COVID-19 Campus Update
Policy 03:09:00 Graduation and Pinning
Revision Responsibility: Registrar/Platt Student Nurses Association President
Responsible Executive Office: Faculty Chair
Purpose: To establish the standard organization and responsibility of Platt College graduation/pinning ceremonies.
Pinning Ceremony History
The tradition of the nursing pin and the ceremonial pinning of today, originated in the 1860's at the Nightingale School of Nursing at St. Thomas Hospital in London. Having been recently awarded The Red Cross of St. George for her selfless service to the injured and dying in the Crimean War, Florence chose to extend this honor to her most outstanding graduate nurses by presenting each of them with a medal for excellence.
The Wolverton Royal Hospital in England initiated the tradition of presenting all graduates with a badge. The first pin was presented to the graduating class of 1880 at the Bellevue Hospital of Nursing in New York City. The pin presented to graduates was both beautiful and symbolic. It featured a crane in the center for vigilance, encircled with a band of blue for constancy, and an outer band of red for mercy and relief of suffering. Dr. Opas reports that by 1916 the practice of pinning new nurses was common in schools throughout the United Kingdom and North America.
The nursing pin for Platt College was designed by the first graduating class in the spring of 2008 and incorporates symbols of their choice. The scroll represents a commitment to academic rigor and the traditional nursing lamp on the right represent devotion to the care of individuals, families, and communities.
Lighting of the Lamp History
History was made during the Crimean War when Florence took 38 women to Turkey to nurse sick and wounded British soldiers. The British government had never before permitted women to do this. Because of her selfless duty during the Crimean War, Florence Nightingale became known as the "lady with the lamp." As a tribute to Florence's dedication, the lamp icon became symbolic of nursing. The lamp was a symbol of the care and devotion the nurse administers to the sick and injured in the practice of nursing. After nurses were pinned, Nightingale would light a lamp and pass the flame to each nurse as they said the Pledge.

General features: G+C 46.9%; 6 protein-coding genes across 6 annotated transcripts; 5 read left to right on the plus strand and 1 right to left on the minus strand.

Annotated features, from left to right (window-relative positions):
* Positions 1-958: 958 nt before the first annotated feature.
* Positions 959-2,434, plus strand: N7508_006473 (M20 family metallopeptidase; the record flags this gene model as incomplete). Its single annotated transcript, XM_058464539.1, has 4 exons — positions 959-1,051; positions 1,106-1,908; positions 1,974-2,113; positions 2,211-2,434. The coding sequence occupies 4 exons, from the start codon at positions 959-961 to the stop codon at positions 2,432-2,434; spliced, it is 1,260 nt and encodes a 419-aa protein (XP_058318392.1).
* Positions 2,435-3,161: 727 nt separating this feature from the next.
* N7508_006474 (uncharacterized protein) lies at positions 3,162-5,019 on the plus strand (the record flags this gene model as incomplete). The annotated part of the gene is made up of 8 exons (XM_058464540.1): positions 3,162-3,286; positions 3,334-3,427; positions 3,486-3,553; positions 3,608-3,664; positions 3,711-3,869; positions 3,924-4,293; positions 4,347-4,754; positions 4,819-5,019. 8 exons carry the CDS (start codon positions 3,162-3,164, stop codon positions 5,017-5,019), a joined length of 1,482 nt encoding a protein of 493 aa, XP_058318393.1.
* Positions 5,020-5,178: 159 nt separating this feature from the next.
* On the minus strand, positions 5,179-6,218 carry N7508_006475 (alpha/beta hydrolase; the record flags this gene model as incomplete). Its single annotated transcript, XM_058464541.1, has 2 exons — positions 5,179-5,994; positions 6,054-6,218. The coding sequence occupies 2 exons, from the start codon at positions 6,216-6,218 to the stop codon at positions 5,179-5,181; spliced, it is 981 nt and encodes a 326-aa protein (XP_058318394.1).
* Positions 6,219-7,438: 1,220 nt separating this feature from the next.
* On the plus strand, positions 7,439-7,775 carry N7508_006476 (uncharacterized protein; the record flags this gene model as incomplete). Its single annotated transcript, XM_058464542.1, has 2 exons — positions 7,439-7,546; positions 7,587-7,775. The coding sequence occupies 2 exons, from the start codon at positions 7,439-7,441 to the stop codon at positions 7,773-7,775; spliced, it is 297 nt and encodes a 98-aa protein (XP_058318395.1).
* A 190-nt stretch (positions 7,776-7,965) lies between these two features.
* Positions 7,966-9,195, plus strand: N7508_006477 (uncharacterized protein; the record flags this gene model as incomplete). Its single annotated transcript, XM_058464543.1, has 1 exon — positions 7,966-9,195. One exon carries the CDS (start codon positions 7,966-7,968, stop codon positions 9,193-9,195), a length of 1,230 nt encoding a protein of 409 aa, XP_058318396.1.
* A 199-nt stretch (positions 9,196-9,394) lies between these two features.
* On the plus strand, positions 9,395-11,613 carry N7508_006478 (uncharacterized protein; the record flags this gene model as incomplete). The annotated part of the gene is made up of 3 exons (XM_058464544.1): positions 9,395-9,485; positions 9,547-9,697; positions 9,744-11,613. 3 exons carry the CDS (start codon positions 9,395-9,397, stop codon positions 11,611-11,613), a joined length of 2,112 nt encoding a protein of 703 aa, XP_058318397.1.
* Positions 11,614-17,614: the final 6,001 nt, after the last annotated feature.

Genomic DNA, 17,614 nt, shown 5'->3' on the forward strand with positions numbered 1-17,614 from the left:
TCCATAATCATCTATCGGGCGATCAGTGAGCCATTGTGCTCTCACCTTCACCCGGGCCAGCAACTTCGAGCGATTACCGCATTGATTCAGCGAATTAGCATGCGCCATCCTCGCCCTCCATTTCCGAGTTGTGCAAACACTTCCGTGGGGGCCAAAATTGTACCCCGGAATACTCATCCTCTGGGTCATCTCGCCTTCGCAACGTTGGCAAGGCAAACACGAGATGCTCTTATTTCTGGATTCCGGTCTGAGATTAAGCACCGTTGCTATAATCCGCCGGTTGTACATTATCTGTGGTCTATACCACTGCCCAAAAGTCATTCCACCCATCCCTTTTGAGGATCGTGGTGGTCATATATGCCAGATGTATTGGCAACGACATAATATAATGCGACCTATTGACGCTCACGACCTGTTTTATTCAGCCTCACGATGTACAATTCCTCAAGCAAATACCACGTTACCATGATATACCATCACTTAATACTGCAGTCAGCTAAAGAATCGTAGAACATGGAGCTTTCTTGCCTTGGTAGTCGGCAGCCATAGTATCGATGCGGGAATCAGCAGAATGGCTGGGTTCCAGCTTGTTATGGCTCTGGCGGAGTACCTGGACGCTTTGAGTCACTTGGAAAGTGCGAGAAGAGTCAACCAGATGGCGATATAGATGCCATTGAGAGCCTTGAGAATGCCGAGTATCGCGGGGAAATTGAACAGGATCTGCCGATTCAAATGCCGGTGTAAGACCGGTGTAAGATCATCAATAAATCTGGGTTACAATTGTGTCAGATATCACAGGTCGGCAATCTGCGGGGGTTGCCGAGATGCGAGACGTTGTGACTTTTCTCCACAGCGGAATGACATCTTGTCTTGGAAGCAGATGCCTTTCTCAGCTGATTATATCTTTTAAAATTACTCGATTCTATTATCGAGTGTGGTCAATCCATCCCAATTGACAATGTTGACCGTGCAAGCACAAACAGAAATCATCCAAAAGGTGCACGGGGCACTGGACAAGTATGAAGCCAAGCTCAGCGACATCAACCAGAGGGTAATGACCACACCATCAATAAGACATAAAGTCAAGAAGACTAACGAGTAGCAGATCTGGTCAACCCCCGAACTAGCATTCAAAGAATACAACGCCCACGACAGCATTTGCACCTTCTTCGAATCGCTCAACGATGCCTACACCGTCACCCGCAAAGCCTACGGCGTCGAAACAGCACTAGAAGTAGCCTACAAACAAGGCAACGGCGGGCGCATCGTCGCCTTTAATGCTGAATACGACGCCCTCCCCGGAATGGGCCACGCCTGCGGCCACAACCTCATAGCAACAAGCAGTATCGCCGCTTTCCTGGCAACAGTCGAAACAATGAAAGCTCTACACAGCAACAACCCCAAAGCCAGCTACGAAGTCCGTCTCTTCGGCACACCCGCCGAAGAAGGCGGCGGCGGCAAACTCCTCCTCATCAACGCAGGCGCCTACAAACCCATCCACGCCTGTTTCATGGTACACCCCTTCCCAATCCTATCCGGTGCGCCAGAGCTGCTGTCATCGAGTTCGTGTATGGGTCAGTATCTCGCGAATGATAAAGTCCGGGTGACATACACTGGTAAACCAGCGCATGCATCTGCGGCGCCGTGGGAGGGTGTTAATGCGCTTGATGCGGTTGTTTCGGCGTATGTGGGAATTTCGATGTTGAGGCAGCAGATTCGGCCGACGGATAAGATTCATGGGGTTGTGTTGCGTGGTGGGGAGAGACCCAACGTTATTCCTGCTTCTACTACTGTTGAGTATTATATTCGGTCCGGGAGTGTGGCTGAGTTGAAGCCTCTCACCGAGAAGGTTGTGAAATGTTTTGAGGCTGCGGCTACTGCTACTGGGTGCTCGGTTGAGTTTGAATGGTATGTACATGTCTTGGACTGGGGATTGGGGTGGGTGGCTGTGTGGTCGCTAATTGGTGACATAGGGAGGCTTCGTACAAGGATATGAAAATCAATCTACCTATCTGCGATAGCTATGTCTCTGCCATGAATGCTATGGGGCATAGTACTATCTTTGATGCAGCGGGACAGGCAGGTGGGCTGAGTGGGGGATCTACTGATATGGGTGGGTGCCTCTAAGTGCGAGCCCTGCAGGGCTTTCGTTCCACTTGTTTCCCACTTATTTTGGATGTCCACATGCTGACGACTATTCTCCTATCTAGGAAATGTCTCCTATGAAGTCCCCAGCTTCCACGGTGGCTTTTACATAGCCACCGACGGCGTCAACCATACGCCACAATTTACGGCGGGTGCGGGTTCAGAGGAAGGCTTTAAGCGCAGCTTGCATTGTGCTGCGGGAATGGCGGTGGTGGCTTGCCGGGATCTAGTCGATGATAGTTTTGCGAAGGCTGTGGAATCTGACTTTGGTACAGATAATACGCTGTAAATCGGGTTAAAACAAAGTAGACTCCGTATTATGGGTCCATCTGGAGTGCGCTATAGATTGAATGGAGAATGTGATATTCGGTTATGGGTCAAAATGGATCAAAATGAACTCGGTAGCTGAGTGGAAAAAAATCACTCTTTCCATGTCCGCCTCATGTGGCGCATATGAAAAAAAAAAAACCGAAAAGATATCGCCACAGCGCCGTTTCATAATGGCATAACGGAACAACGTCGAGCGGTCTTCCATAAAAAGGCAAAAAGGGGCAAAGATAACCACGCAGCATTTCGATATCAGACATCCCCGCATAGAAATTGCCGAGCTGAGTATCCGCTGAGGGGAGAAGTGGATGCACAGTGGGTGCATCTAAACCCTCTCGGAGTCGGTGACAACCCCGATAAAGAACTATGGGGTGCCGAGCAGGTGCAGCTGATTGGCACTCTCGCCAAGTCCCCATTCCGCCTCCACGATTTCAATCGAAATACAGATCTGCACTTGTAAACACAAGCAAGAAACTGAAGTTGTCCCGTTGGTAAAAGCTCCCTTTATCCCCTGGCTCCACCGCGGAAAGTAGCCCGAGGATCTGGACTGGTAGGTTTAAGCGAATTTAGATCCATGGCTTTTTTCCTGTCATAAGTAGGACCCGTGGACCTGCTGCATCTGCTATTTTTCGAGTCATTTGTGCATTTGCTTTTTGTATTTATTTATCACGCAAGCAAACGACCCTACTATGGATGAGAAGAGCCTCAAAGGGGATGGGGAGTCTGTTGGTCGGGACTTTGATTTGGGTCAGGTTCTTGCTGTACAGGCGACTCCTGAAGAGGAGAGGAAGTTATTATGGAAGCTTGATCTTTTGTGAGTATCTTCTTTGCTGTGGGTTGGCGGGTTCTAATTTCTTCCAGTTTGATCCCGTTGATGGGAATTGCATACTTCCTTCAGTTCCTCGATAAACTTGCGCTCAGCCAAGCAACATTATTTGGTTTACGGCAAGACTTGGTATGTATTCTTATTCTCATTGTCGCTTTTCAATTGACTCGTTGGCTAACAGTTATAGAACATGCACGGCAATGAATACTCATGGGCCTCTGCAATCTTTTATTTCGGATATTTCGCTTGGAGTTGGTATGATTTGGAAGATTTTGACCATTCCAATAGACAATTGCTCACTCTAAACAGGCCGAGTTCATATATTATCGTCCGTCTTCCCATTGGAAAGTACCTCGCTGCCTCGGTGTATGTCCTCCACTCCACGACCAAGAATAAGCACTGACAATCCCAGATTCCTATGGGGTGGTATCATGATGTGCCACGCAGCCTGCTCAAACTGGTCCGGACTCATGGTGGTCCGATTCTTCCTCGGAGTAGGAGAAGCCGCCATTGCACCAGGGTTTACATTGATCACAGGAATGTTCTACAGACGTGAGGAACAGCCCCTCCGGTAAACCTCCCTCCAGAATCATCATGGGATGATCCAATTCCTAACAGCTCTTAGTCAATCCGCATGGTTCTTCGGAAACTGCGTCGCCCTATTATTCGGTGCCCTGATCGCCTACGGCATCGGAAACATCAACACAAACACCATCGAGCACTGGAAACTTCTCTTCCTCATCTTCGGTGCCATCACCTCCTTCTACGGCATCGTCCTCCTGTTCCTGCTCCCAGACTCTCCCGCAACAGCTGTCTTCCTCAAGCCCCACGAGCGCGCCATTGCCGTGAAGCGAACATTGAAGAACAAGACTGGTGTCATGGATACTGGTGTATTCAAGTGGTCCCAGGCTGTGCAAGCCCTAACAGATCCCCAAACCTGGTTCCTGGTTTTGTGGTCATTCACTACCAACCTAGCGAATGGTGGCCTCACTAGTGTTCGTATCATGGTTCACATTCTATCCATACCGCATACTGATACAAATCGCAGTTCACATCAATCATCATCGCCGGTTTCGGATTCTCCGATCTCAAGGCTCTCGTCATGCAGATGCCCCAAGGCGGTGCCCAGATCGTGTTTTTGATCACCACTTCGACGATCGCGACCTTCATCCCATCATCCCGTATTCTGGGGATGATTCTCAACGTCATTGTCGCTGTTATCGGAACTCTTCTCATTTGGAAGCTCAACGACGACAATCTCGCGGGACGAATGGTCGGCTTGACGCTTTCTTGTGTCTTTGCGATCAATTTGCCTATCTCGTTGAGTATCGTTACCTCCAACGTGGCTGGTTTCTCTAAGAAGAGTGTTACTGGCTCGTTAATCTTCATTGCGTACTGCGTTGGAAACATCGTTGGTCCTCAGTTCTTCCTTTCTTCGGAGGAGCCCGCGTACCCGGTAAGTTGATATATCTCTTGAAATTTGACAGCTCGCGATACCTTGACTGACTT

Academic Gown History
The gowns and colorful hoods traditionally worn in Platt College’s commencement ceremonies have their origins in the Middles Ages. A statute in England in 1321 required that all “Doctors, Licentiates, and Bachelors” wear gowns. In the second half of the 14th century, the statutes of certain colleges forbade “excess in apparel” and prescribed the wearing of a long gown. Scholars were often clerics as well, and they adopted costumes similar to those of monastic orders. While special attire covered rank and social status, thus lending a uniform look to ceremonies, it also served another purpose: warmth in drafty, unheated buildings. As the universities began to pass from control of Church, colors often were added to the somber robes and hoods, eventually signifying the degree and specialization.
The wearing of academic attire was adopted in North America in colonial days by Kings College in New York (now Columbia University). In 1895, American universities and colleges standardized their academic raiment; the resulting style followed the tradition established by England’s venerable Cambridge University. On ceremonial occasions, the regalia comprise a gown, hood, and cap.
Hoods are worn by members of the Platt College faculty and staff who hold master and doctoral degrees. Hoods are lined with the official colors of the university which confers the degree. The velvet edging on the hood, and often the velvet edging on the gown, represents the candidate’s major academic field. For example, white is for Arts and Letters, light blue for Education, golden yellow for Science, and pink for Music.
Usually, the cap consists of a closely fitting headpiece with a broad, flat, projecting square top, and a tassel. The latter may be black for all degrees and ranks, or golden thread if the wearer holds a doctoral degree.
Students who have earned Honors Awards wear medals with ribbon colors that denote which award they have received.
Bachelor Degree Awards
The President’s Award is awarded to one graduate and one Platt College employee. This award is chosen by the faculty and staff at Platt College for the individual that best represents the College’s Mission and Core Values. Platt College President’s Award recipients receive a medal with a purple ribbon. One student from the School of Nursing is awarded quarterly. One employee is awarded annually in June.
The budget for the quarterly graduation/pinning ceremonies is $1,000.00.
Program of Events in Order
Processional, Welcome by President, Presentation of the Class and Recoginition of Medal Receipients, Conferring of Degrees, President's Medal, Pinning of Graduates, Lighting of Lamps, Nightingale Pledge, Commencement Address, and Recessional.
Hotel Banquet Event Order - Common Requirements
|Created: June 22, 2012, Revised June 9, 2015 to reflect new program order|